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August 01, 2011

Reconsidering Redfish

Should Florida raise its red drum bag limit?

A lot of fishing folks are trying to whip up a frenzy of angst over the problems with certain recreationally important species. This is being done to generate new membership or placate existing members as much as to benefit the fish. With all this turmoil, it is refreshing to have some good news to report. Florida’s red drum, or redfish, population is doing well in certain areas, and the state wants to liberalize the bag limit. But some are saying “not so fast!”

This past winter, the Florida Fish and Wildlife Conservation Commission (FWC) proposed a draft rule to increase the daily bag limit for red drum in certain management areas from one to two. Currently still under consideration, it is the culmination of some extensive research and analysis by scientists at the Fish and Wildlife Research Institute. The process started with a red drum stock assessment back in 2009. After presentation to the FWC, the assessment was broken down regionally into the same management areas as for spotted seatrout. This new analysis was presented to the FWC in the fall of 2010. What it showed was that the redfish in the northeast stock area and the northwest stock area were doing well and that escapement was above the threshold. Those in the southern areas were hovering around the escapement threshold or closer to the biological threshold. For some, the big question was the general downward trend of these indexes since their highs in the late 1980s.

Historically, the FWC had set the escapement threshold at 30 percent, but pressure from the angling public for a better trophy fishery caused it to increase the threshold to 40 percent in 2007. Escapement is defined as the proportion of fish surviving through age 4 in relation to the number that would have survived to that age without a fishery. The measurement of escapement of juveniles in the estuary is sufficient to protect the offshore population of adult spawners that maintain and build the population. The offshore fish are hard to assess, but this proxy for spawning potential seems to work.

Also, in terms of a quality product for the table, the larger fish are not as good as the smaller ones. That was the reason for the blackened redfish craze. Something had to be done in the cooking process to improve what was otherwise less desirable. This fish is now managed with a slot limit of 18 to 27 inches total length. This is one way to improve the normal size distribution of a fish population over time, as long as all the fish are not pressured too hard by the time they get to 27 inches.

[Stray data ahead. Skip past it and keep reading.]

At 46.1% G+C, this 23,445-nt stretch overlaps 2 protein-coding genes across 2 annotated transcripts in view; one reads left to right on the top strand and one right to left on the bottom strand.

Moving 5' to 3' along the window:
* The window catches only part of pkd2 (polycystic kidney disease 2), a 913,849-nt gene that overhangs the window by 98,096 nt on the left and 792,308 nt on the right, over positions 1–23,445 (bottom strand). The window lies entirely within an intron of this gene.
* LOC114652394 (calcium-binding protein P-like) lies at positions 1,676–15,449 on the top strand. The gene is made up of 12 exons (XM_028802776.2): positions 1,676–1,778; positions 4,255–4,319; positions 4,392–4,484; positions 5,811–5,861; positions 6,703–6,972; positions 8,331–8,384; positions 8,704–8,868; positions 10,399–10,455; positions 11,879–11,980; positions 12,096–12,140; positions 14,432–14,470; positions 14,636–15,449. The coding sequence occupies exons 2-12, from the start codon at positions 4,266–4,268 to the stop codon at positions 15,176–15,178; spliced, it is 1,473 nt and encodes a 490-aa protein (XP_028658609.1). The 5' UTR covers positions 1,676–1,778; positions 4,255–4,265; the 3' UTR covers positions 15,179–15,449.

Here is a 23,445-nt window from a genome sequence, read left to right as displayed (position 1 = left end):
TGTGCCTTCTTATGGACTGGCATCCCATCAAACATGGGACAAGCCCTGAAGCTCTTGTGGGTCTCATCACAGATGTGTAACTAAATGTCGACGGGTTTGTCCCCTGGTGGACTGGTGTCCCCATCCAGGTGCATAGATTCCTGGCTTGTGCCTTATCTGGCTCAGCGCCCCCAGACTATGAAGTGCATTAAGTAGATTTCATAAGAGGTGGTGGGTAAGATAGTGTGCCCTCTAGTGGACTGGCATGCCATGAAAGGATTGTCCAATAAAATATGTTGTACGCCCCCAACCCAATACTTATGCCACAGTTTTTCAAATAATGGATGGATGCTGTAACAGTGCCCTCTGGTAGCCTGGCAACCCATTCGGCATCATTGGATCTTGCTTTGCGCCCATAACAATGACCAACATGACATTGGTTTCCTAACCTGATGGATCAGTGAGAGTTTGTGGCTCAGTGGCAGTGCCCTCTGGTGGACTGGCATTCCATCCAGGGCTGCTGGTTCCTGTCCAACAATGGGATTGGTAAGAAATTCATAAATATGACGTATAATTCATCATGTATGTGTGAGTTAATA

The FWC is concerned about some of the impacts of federal management decisions in the Southeast on recreational anglers, and that is part of the reason why it has been looking at increasing the redfish bag limit. While its support of the recreational fishing industry is appreciated, the Coastal Conservation Association of Florida thinks that the FWC is missing the big picture and should at least wait until the end of 2011, when a new stock assessment on redfish is due to be released.

One of CCA-FL’s concerns is that, with the long-term escapement trends declining and the inshore fishing pressure increasing due to short seasons and closures in federal waters, there will be a substantial increase in pressure on this fish even without an increase in the bag limit. The trend on the Gulf Coast has escapement dropping from 60 percent in 1991 to something around 30 percent in 2011. On the Atlantic side, it has dropped from 80 percent to approximately 45 percent. Conversely, the trend in fishing effort has grown from half a million trips in 1982 to 2 million in 2006 on the Gulf Coast and from approximately a quarter-million to 2 million on the Atlantic coast. Those trends do not suggest that increasing the effort even further would be the right move for the long-term sustainability of the fish. The continued shift in demographics to the southeast would also indicate a potential increase in effort.

The desire of the FWC to expand the fishing opportunities of inshore anglers is commendable but, interestingly, did not garner a lot of support at the public hearings on the issue. Only 8 percent of those attending the public hearings supported the increase. However, an online survey showed that 60 percent supported the increase in the northern areas. We do not know what mechanism, if any, was used to stop repeat online votes.

Our philosophy in the past might have been “take the money and run.” We would have supported the bag increase because it would have increased the recreational share if it became allocated. In this case, red drum are currently a game fish, and the biggest consideration is the future sustainability of this fishery. So we’d advocate a “no, thank you” position. What is the harm in waiting a year for updated science? In April, the FWC came to the same conclusion and postponed the decision until its November meeting, when it will have updated assessment information on the redfish stocks. We applaud this choice.